Open this publication in new window or tab >>Direct and Pollinator-Mediated Effects of Herbivory on Strawberry and the Potential for Improved Resistance
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2017 (English)In: Frontiers in Plant Science, ISSN 1664-462X, E-ISSN 1664-462X, Vol. 8, article id 823Article in journal (Refereed) Published
Abstract [en]

The global decline in pollinators has partly been blamed on pesticides, leading some to propose pesticide-free farming as an option to improve pollination. However, herbivores are likely to be more prevalent in pesticide-free environments, requiring knowledge of their effects on pollinators, and alternative crop protection strategies to mitigate any potential pollination reduction. Strawberry leaf beetles (SLB) Galerucella spp. are important strawberry pests in Northern Europe and Russia. Given that SLB attack both leaf and flower tissue, we hypothesized pollinators would discriminate against SLB-damaged strawberry plants (Fragaria vesca, cultivar 'Rügen'), leading to lower pollination success and yield. In addition we screened the most common commercial cultivar 'Rugen' and wild Swedish F. vesca genotypes for SLB resistance to assess the potential for inverse breeding to restore high SLB resistance in cultivated strawberry. Behavioral observations in a controlled experiment revealed that the local pollinator fauna avoided strawberry flowers with SLB-damaged petals. Low pollination, in turn, resulted in smaller more deformed fruits. Furthermore, SLB-damaged flowers produced smaller fruits even when they were hand pollinated, showing herbivore damage also had direct effects on yield, independent of indirect effects on pollination. We found variable resistance in wild woodland strawberry to SLB and more resistant plant genotypes than the cultivar 'Rugen' were identified. Efficient integrated pest management strategies should be employed to mitigate both direct and indirect effects of herbivory for cultivated strawberry, including high intrinsic plant resistance.

Keywords
crop wild relative, diffuse interaction, ecosystem service, Galerucella tenella, Galerucella sagittariae, florivory, integrated pest management, integrated pest and pollinator management
National Category
Ecology
Identifiers
urn:nbn:se:uu:diva-325702 (URN)10.3389/fpls.2017.00823 (DOI)000401516700001 ()28572811 (PubMedID)
Funder
Swedish Research Council Formas, 217-2014-541
Available from: 2017-06-27 Created: 2017-06-27 Last updated: 2017-11-29Bibliographically approved
Moritz, K. K., Bjorkman, C., Parachnowitsch, A. L. & Stenberg, J. A. (2017). Plant sex effects on insect herbivores and biological control in a Short Rotation Coppice willow. Biological control (Print), 115, 30-36
Open this publication in new window or tab >>Plant sex effects on insect herbivores and biological control in a Short Rotation Coppice willow
2017 (English)In: Biological control (Print), ISSN 1049-9644, E-ISSN 1090-2112, Vol. 115, p. 30-36Article in journal (Refereed) Published
Abstract [en]

In the wild, plant sex can affect plant-herbivore interactions and higher trophic levels, including natural enemies of the herbivores. However, the possibility of manipulating plant sex to improve biological control and reduce herbivory in domesticated dioecious crops remains unexplored. The dioecious bioenergy crop, Salix viminalis, is often planted in monoclonal, and thus monosexual, fields. We investigated whether using plant clones of either sex, or mixing plants of both sexes, reduced the performance and abundance of the herbivorous pest insect Phratora vulgatissima and its main natural enemy, Anthocoris nemorum, and whether predation was affected. The herbivore laid more eggs, and the predator survived longer, on female plants in the lab. However, these effects did not translate into differences in predation rates in laboratory experiments or differential insect abundances on plants of either sex or plantation sex composition in the field. Plant genotype did have a significant effect on insect abundances, but this was due to plant traits other than sex. The results indicate that manipulating plant sex will not lead to improved biological control or reduced insect herbivory in S. viminalis energy forestry, but suggest that a focus on plant genotypic differences offers promise for improving management practices.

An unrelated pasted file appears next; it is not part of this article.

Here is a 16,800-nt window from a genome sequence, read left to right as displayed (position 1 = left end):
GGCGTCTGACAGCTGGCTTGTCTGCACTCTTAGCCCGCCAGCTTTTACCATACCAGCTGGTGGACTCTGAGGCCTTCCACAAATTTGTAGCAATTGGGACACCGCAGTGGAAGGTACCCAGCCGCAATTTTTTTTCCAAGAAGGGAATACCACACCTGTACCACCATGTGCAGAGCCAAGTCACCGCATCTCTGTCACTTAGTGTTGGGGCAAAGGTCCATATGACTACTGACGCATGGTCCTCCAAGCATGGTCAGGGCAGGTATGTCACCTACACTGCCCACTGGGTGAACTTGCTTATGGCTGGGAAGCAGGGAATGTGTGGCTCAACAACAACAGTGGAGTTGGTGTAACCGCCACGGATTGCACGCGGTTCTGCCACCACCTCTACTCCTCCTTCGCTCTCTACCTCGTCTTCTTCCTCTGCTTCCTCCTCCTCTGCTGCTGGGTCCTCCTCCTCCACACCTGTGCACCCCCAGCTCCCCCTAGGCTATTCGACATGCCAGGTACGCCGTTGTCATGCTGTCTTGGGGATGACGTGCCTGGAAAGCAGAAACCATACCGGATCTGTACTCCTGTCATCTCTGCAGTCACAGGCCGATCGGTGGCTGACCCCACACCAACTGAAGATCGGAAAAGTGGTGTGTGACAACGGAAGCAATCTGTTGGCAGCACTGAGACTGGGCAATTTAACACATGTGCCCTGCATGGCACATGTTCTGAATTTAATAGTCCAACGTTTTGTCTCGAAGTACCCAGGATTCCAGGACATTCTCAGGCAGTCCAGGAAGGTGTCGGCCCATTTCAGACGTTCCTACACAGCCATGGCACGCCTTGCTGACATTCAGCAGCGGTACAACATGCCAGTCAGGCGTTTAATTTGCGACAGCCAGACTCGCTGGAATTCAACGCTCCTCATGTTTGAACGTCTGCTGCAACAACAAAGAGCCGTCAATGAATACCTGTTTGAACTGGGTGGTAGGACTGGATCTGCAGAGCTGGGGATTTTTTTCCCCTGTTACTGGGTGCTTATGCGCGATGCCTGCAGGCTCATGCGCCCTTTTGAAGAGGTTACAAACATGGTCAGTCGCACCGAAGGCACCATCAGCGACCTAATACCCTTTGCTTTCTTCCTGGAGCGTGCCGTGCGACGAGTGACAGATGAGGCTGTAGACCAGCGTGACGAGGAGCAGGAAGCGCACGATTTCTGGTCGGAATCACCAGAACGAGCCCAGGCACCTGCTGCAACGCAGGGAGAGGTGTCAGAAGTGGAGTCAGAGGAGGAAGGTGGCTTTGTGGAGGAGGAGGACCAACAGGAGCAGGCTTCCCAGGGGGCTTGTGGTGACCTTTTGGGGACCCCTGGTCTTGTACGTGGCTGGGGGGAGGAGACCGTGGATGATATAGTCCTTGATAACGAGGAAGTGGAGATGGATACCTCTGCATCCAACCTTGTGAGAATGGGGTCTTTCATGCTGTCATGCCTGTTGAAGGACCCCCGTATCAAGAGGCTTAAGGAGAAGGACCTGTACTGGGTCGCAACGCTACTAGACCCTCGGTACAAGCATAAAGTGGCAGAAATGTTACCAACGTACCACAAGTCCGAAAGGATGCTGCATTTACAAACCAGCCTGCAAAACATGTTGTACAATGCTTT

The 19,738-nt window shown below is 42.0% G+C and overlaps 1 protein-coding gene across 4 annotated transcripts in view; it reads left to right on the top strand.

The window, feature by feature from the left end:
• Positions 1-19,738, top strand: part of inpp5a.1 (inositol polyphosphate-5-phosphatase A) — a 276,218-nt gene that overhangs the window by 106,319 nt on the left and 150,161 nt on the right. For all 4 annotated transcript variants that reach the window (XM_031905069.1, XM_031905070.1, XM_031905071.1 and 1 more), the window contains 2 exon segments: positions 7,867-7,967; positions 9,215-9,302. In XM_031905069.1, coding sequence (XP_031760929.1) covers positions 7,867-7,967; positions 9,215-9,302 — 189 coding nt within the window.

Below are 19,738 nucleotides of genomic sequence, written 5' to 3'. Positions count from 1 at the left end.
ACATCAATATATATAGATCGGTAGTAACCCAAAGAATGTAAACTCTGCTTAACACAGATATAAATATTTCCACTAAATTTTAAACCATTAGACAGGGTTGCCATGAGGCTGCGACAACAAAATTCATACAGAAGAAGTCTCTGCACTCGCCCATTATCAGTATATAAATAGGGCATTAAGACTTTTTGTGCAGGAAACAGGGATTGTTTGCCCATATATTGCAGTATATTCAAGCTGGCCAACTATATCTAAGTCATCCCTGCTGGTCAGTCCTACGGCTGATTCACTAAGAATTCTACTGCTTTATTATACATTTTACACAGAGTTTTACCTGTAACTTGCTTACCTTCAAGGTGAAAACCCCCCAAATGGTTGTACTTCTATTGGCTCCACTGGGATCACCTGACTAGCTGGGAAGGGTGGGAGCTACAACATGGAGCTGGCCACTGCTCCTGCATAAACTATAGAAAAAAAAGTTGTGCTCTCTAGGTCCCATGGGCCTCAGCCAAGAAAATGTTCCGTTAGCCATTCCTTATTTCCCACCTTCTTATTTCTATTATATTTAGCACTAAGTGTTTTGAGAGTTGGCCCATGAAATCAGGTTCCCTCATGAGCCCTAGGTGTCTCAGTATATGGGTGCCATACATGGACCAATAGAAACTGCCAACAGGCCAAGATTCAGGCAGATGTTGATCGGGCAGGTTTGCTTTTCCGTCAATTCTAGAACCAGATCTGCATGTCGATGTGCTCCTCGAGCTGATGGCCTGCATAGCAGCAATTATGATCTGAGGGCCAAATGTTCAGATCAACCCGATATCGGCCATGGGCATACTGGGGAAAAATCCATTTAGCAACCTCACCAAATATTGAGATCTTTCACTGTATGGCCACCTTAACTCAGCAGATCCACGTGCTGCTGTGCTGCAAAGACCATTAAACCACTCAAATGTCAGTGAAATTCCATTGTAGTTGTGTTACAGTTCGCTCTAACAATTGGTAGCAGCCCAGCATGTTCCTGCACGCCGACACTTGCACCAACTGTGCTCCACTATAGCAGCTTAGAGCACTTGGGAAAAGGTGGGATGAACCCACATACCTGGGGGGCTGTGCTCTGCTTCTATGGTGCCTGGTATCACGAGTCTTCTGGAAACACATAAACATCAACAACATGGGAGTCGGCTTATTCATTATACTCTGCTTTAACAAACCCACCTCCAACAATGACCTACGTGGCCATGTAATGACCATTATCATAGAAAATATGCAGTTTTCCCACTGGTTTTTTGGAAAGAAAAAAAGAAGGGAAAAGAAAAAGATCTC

Keywords
Integrated Pest Management, Dioecy, Biocontrol, Anthocoris nemorum, Phratora vulgatissima, Salix viminalis
National Category
Plant Biotechnology Zoology
Identifiers
urn:nbn:se:uu:diva-342198 (URN)10.1016/j.biocontrol.2017.09.006 (DOI)000415670600005 ()
Funder
Swedish Energy Agency
Available from: 2018-02-20 Created: 2018-02-20 Last updated: 2018-02-20Bibliographically approved
Caruso, C. M. & Parachnowitsch, A. L. (2016). Do Plants Eavesdrop on Floral Scent Signals?. Trends in Plant Science, 21(1), 9-15
Open this publication in new window or tab >>Do Plants Eavesdrop on Floral Scent Signals?
2016 (English)In: Trends in Plant Science, ISSN 1360-1385, E-ISSN 1878-4372, Vol. 21, no 1, p. 9-15Article, review/survey (Refereed) Published
Abstract [en]

Plants emit a diverse array of volatile organic compounds that can function as cues to other plants. Plants can use volatiles emitted by neighbors to gain information about their environment, and respond by adjusting their phenotype. Less is known about whether the many different volatile signals that plants emit are all equally likely to function as cues to other plants. We review evidence for the function of floral volatile signals and conclude that plants are as likely to perceive and respond to floral volatiles as to other, better-studied volatiles. We propose that eavesdropping on floral volatile cues is particularly likely to be adaptive because plants can respond to these cues by adjusting traits that directly affect pollination and mating.